Solar Energy Can Benefit Pennsylvania Farms

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Darren Youker, Director of State Government Affairs for Pennsylvania Farm Bureau, recently noted that “… solar energy [can] … be beneficial to Pennsylvania farms, through predictable lease payments.” Lease arrangements allow PA farm families to secure a new, steady source of monthly income, without incurring the costs of development on their land.”

The Farm Bureau has also championed the role of proposed Community Solar legislation to allow for more lease agreements, and creative financing options, as they noted in their 2019 PA Senate testimony: 

“We can see agriculture playing a key role in the development of community solar projects…. Community solar would allow multiple landowners to pay for, and receive credit from, a group project. We believe that Pennsylvania should open the door for community solar energy generation and give landowners the ability to participate in these projects if they so choose. We are calling on lawmakers to pass [Community Solar] so that more solar energy projects can get off the ground in Pennsylvania.”

“By increasing access and leverage for development, Community Solar would democratize the ability to ‘go solar’ for all of our Pennsylvania citizens.”

John Lehman

A recent Penn State report found that if passed, Community Solar would bring nearly $2 billion in new private sector investments into Pennsylvania. As PennCEF Leadership Council member, former Reagan Administration Navy Secretary and 9-11 Commission Member Dr. John Lehman wrote in The Patriot News:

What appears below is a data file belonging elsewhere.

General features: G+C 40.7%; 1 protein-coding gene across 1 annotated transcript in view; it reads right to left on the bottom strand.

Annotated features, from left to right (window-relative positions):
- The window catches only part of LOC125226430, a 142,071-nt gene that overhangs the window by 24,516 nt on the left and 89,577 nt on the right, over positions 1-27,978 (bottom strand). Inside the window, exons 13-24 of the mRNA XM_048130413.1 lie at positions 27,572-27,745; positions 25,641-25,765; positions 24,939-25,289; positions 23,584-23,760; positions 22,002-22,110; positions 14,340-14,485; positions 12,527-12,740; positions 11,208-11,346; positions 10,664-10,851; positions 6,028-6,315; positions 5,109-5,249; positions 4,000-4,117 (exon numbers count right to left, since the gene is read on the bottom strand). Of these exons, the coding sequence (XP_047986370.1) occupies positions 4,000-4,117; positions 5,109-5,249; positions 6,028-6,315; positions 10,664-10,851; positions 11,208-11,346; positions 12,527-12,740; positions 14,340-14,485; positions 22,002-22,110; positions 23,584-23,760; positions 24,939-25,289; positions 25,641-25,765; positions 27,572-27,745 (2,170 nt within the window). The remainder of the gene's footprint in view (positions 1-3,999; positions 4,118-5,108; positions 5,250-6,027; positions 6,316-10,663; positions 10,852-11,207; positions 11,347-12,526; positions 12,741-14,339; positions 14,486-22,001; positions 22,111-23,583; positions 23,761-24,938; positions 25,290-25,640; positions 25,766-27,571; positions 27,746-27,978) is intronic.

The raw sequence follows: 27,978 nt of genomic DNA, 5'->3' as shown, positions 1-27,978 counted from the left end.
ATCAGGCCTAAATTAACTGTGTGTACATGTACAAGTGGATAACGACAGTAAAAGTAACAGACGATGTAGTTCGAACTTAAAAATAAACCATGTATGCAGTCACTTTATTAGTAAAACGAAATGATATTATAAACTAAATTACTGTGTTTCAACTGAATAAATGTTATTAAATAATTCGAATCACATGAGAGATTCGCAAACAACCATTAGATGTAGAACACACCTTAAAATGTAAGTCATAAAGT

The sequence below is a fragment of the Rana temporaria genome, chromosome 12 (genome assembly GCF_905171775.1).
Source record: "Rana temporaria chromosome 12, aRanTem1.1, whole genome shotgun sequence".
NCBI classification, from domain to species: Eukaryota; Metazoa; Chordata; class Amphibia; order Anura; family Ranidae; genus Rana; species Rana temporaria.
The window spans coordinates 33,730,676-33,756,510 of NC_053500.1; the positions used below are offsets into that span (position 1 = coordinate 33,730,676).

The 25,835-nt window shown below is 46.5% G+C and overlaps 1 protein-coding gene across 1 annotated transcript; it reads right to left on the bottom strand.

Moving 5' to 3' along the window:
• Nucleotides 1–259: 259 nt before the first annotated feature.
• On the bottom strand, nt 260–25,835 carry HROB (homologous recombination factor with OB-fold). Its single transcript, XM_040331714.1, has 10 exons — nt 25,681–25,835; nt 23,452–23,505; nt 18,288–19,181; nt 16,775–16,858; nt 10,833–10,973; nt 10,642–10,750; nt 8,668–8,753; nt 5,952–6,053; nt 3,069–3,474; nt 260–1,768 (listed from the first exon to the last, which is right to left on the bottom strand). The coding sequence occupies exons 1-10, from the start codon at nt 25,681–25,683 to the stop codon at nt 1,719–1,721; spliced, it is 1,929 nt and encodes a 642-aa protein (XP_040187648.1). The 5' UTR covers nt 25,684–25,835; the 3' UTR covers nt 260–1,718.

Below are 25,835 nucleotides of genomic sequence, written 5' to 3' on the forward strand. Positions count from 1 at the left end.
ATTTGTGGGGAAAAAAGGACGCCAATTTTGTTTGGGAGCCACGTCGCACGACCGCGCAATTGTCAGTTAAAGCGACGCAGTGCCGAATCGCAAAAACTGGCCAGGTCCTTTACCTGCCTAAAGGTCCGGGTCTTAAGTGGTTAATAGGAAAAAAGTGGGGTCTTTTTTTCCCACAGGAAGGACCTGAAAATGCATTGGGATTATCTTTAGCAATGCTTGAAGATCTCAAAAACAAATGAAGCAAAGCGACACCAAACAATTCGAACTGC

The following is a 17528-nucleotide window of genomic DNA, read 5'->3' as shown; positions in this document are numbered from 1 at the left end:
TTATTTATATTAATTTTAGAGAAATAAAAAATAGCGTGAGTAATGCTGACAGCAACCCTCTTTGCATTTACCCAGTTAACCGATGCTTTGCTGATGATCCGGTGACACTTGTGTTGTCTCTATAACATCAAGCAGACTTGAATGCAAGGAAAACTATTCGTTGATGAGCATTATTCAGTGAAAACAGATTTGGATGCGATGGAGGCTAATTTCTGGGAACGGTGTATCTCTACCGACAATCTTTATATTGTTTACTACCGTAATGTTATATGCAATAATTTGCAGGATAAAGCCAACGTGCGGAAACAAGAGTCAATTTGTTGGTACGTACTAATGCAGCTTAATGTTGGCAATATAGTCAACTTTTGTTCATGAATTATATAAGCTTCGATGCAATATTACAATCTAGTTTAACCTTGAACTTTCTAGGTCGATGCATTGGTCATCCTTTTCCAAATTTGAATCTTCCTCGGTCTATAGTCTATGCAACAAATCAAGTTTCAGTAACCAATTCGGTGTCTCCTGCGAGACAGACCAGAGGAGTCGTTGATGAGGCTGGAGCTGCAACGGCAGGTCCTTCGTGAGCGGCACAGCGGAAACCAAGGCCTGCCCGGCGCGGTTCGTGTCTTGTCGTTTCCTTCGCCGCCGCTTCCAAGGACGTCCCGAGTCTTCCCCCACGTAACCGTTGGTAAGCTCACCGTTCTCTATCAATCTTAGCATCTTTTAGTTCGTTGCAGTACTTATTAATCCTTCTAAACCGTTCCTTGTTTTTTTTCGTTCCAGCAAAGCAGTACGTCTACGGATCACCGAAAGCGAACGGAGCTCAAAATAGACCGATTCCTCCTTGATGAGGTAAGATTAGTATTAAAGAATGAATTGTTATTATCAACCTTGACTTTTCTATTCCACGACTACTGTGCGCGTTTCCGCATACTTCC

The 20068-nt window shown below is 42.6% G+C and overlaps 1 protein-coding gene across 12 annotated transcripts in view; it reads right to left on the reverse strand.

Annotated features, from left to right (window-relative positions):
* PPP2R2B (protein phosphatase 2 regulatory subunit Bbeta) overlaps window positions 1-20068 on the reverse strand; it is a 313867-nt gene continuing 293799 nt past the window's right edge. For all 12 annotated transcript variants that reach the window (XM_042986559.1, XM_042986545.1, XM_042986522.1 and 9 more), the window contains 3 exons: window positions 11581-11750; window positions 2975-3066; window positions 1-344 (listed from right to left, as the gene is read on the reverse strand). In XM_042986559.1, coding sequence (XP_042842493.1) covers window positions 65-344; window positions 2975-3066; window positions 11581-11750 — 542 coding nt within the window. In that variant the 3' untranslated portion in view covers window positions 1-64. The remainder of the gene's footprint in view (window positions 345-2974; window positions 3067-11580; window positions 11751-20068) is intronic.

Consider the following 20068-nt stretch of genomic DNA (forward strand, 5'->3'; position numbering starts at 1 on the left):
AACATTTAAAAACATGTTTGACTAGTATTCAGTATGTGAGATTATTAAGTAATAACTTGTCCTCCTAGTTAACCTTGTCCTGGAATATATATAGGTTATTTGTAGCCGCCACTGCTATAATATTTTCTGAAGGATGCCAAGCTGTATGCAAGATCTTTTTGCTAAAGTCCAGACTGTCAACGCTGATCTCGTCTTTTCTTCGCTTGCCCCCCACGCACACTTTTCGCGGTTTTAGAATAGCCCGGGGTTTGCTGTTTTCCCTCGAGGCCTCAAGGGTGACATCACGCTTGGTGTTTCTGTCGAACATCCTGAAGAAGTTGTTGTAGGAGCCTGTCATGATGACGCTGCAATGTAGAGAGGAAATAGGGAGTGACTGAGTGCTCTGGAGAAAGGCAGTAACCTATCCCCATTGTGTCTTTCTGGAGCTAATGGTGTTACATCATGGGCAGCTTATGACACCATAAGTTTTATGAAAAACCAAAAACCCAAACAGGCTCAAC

“The advantages of allowing groups of citizens to come together and complete a new solar project are many. It would be much easier to install solar arrays. Currently, the rule in Pennsylvania is ‘one property, one solar project,’ but the cost is often too high for individual farmers or residents to develop a project on their own. Under the legislation, however, individuals could band together to finance each project. So, in the farming context, if one farmer has a ridgeline otherwise unusable for growing crops, he or she could form a community solar organization with a group of neighboring farmers. Collectively, they could get a loan for development … and invest in their future as farmers.

This example can be applied proportionally in the business and residential property contexts. By increasing access and leverage for development, Community Solar would democratize the ability to ‘go solar’ for all of our Pennsylvania citizens.”

The crisis in PA agriculture, which was discussed prior to the pandemic, has only worsened since then. Millions of gallons of milk were dumped, due to the breakdown of supply lines. Dairy farms have born the brunt of this new economic reality, but farms in every major commodity across PA have been eligible for emergency federal assistance, totaling more than $200 million since February 2020. 

It is clear that the need facing Pennsylvania farmers is real. Solar electricity offers a lifeline.

There is no question that Community Solar would help farmers to diversify their profits and productivity, and take advantage of the unused open space on hillsides, on the roofs of barns, chicken houses and other structures.

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About author
Chad Forcey comes to PennCEF with considerable experience in the world of advocacy. Forcey served the Irrigation Association and the PA Landscape and Nursery Association. He was the personal aide to Governor Mark Sweiker during his tenure in Harrisburg. An articulate spokesperson and seasoned writer, he works to educate, advocate, and engage Pennsylvanians to transition to clean energy in ways that bring jobs to the Commonwealth, make sense economically, protect land rights and guard our national security.
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